Staying Mentally Healthy During The Winter Months

Woman running in the winter

It’s easy to get the blues during the winter, particularly when the holidays are over. The skies are gray, the weather is cold, and it is more challenging to go outdoors and socialize with others. Some people solve this problem by wintering in warmer climates. If you don’t have that luxury, the following tips can help you make it through the winter months in a more positive frame of mind.

Take Vitamin D Supplements

The sun helps us make the vitamin D our bodies need. During the winter, sun exposure is decreased, and so are vitamin D levels. According to an article in the Scientific American, 75% of adults and teens in the U.S. are deficient in this important nutrient. Vitamin D deficiency may contribute to a lowered mood and increase the risk of depression and cognitive decline. It makes sense to supplement during the winter when you are spending more time indoors.

Get Some Exercise

A recent study has provided more evidence that exercise can boost mood, as stated in a Harvard Health article. Walking for an hour a day or running for 15 minutes reduces the risk of depression. Exercise increases serotonin and endorphin levels, which helps elevate your mood. Even when there is snow on the ground and the walks are icy, making it difficult to walk outdoors, you use a home treadmill, join a gym, or take a dance or yoga class.

Go Outside When You Can

Harsh winter weather can make it difficult to go outdoors. But when the weather clears, getting outside as often as you can make a huge difference in your mental state. Even if it’s only for short periods of time, being outdoors can help regulate your body’s energy and help reduce stress. It also gives you some exposure to sunlight, which not only helps you produce vitamin D, but also helps your brain produce serotonin.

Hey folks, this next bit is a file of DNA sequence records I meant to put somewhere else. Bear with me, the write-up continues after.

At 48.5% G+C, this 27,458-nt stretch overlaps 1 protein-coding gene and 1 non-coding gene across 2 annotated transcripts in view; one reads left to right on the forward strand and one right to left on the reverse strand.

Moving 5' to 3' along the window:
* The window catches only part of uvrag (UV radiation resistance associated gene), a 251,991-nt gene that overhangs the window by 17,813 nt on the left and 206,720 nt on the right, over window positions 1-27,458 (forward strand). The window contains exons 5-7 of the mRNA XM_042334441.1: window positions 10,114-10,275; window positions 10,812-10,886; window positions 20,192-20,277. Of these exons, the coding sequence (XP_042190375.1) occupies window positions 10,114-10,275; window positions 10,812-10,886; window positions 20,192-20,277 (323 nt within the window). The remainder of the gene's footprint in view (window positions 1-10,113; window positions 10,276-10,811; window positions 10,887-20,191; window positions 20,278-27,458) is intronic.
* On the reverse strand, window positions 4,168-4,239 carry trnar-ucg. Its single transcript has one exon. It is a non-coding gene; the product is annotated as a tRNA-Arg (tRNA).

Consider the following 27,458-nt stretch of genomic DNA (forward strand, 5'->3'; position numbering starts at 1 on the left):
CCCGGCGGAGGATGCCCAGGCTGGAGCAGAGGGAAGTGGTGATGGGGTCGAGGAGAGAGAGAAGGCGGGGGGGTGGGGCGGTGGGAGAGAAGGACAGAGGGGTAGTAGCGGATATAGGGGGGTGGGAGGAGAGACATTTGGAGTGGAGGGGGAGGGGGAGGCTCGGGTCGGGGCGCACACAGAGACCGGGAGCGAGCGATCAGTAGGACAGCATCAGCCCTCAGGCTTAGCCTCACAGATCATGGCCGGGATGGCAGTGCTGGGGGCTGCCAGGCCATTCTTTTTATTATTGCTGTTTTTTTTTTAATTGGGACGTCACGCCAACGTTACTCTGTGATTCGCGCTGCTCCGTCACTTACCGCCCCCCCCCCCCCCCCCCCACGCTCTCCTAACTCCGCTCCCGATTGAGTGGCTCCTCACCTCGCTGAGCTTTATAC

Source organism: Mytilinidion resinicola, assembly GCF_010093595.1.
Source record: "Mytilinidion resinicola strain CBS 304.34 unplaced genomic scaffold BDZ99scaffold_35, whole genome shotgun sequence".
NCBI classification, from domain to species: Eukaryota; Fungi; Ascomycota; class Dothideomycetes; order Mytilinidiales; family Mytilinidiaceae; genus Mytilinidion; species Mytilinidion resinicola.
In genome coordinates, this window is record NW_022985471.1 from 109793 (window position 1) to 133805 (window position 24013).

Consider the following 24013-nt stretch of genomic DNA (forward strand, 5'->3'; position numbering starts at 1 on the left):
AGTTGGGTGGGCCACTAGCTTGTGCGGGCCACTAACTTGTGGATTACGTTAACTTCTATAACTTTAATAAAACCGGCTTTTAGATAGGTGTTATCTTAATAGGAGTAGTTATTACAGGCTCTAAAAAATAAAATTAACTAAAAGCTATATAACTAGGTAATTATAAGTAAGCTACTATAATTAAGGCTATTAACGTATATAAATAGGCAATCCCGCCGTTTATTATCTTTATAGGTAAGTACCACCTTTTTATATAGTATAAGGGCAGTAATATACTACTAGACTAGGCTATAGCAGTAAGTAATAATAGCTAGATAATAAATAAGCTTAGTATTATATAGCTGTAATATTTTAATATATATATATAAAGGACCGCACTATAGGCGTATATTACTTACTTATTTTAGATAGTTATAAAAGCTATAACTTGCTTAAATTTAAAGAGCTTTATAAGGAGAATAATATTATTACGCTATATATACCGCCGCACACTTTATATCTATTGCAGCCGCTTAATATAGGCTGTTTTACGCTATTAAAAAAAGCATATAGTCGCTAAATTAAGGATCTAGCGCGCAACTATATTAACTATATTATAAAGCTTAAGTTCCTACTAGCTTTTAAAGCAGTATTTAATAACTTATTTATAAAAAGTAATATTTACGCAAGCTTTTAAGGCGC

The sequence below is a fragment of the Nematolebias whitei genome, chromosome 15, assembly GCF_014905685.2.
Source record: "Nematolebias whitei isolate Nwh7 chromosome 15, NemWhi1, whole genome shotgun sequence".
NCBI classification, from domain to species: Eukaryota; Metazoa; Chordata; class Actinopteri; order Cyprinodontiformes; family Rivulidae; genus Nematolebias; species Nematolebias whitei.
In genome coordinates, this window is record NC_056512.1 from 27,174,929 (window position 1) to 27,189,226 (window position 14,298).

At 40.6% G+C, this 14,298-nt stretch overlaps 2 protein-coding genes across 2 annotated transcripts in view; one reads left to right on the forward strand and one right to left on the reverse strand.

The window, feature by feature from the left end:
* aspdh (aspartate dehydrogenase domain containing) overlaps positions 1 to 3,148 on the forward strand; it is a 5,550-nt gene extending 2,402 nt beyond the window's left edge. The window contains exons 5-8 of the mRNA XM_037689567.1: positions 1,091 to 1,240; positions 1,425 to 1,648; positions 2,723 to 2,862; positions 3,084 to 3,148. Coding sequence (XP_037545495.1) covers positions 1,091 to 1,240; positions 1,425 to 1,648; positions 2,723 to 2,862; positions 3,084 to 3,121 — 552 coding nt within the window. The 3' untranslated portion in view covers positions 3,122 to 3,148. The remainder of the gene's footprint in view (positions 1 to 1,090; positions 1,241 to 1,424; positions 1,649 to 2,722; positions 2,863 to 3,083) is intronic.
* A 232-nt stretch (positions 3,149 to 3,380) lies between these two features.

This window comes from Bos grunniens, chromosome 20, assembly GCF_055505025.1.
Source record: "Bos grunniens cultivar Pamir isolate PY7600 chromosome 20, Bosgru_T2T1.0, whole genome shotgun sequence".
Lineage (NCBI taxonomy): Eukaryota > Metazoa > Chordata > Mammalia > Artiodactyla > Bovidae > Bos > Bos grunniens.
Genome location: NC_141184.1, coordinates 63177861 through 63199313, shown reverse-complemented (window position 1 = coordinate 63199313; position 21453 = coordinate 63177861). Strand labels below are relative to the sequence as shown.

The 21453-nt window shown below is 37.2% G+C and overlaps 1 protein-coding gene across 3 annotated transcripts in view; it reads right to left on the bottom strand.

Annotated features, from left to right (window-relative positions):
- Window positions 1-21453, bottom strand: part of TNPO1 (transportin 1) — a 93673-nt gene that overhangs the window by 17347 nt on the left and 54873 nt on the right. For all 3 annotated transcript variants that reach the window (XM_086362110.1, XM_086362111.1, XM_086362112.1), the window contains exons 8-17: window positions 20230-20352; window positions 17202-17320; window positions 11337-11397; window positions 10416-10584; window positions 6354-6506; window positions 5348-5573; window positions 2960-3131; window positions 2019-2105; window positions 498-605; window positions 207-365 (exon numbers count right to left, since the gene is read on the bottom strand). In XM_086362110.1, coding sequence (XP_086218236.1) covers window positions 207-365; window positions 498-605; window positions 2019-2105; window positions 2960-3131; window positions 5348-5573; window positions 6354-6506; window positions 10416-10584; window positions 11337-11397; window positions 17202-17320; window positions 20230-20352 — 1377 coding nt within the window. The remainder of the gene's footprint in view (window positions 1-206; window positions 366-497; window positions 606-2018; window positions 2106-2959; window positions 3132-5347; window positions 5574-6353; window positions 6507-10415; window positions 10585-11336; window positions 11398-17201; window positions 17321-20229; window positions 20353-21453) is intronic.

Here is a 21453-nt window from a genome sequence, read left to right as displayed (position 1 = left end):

Stay Hydrated

Dehydration is a risk, not only in the summer heat, but also in arid winter conditions. Cold weather reduces the body’s thirst response, and you may not realize you are sweating, as perspiration evaporates quickly. Dehydration affects brain function. It can lead to headache, fatigue, a lowered mood, and difficulty focusing. Even mild dehydration can impact energy levels, alertness, and productivity. Carry a water bottle around with you in the winter and make sure you are consuming enough throughout the day.

Avoid Isolation

Most people tend to isolate themselves from others when they are feeling down. Do the opposite if you are beginning to feel the winter blues. Spend time with family and friends. Join a class or engage in volunteer work. If you prefer to stay at home, invite your friends over. Building and maintaining social connections can help you stay positive. Just be sure to follow any necessary COVID-19 guidelines.

Make Sure You Have the Right Health Insurance

Health issues can have a significant effect on your mood and mental outlook. Getting regular checkups and medical care can help you stay healthy, fit, and in a better frame of mind. Having the right health insurance makes it possible to get the care you need, when you need it. Our friendly agent can help you find an affordable health plan that meets your needs.